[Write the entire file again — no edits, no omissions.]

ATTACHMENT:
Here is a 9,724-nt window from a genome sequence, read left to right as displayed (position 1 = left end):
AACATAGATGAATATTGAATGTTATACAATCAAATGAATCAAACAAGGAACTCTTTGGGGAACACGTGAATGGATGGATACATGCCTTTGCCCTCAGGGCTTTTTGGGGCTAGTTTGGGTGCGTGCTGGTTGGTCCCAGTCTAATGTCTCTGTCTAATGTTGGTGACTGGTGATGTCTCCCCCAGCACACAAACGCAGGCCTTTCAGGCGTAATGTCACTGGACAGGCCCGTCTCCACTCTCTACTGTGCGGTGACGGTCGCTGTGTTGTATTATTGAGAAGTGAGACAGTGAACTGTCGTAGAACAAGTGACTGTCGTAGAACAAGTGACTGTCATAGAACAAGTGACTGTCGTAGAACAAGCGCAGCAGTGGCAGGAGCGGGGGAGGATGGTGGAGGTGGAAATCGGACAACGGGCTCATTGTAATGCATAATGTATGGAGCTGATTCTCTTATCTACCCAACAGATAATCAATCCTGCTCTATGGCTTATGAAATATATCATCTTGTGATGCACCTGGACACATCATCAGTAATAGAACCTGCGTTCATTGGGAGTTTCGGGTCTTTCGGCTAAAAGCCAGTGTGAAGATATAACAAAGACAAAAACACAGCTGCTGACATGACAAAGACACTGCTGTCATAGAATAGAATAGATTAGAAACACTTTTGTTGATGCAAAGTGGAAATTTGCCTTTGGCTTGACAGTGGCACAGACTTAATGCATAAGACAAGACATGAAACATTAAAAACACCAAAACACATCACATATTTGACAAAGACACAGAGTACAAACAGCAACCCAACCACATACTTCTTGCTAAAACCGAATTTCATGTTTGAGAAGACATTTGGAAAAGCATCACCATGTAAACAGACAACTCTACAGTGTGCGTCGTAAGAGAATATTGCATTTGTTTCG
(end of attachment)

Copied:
Here is a 9,724-nt window from a genome sequence, read left to right as displayed (position 1 = left end):
AACATAGATGAATATTGAATGTTATACAATCAAATGAATCAAACAAGGAACTCTTTGGGGAACACGTGAATGGATGGATACATGCCTTTGCCCTCAGGGCTTTTTGGGGCTAGTTTGGGTGCGTGCTGGTTGGTCCCAGTCTAATGTCTCTGTCTAATGTTGGTGACTGGTGATGTCTCCCCCAGCACACAAACGCAGGCCTTTCAGGCGTAATGTCACTGGACAGGCCCGTCTCCACTCTCTACTGTGCGGTGACGGTCGCTGTGTTGTATTATTGAGAAGTGAGACAGTGAACTGTCGTAGAACAAGTGACTGTCGTAGAACAAGTGACTGTCATAGAACAAGTGACTGTCGTAGAACAAGCGCAGCAGTGGCAGGAGCGGGGGAGGATGGTGGAGGTGGAAATCGGACAACGGGCTCATTGTAATGCATAATGTATGGAGCTGATTCTCTTATCTACCCAACAGATAATCAATCCTGCTCTATGGCTTATGAAATATATCATCTTGTGATGCACCTGGACACATCATCAGTAATAGAACCTGCGTTCATTGGGAGTTTCGGGTCTTTCGGCTAAAAGCCAGTGTGAAGATATAACAAAGACAAAAACACAGCTGCTGACATGACAAAGACACTGCTGTCATAGAATAGAATAGATTAGAAACACTTTTGTTGATGCAAAGTGGAAATTTGCCTTTGGCTTGACAGTGGCACAGACTTAATGCATAAGACAAGACATGAAACATTAAAAACACCAAAACACATCACATATTTGACAAAGACACAGAGTACAAACAGCAACCCAACCACATACTTCTTGCTAAAACCGAATTTCATGTTTGAGAAGACATTTGGAAAAGCATCACCATGTAAACAGACAACTCTACAGTGTGCGTCGTAAGAGAATATTGCATTTGTTTCG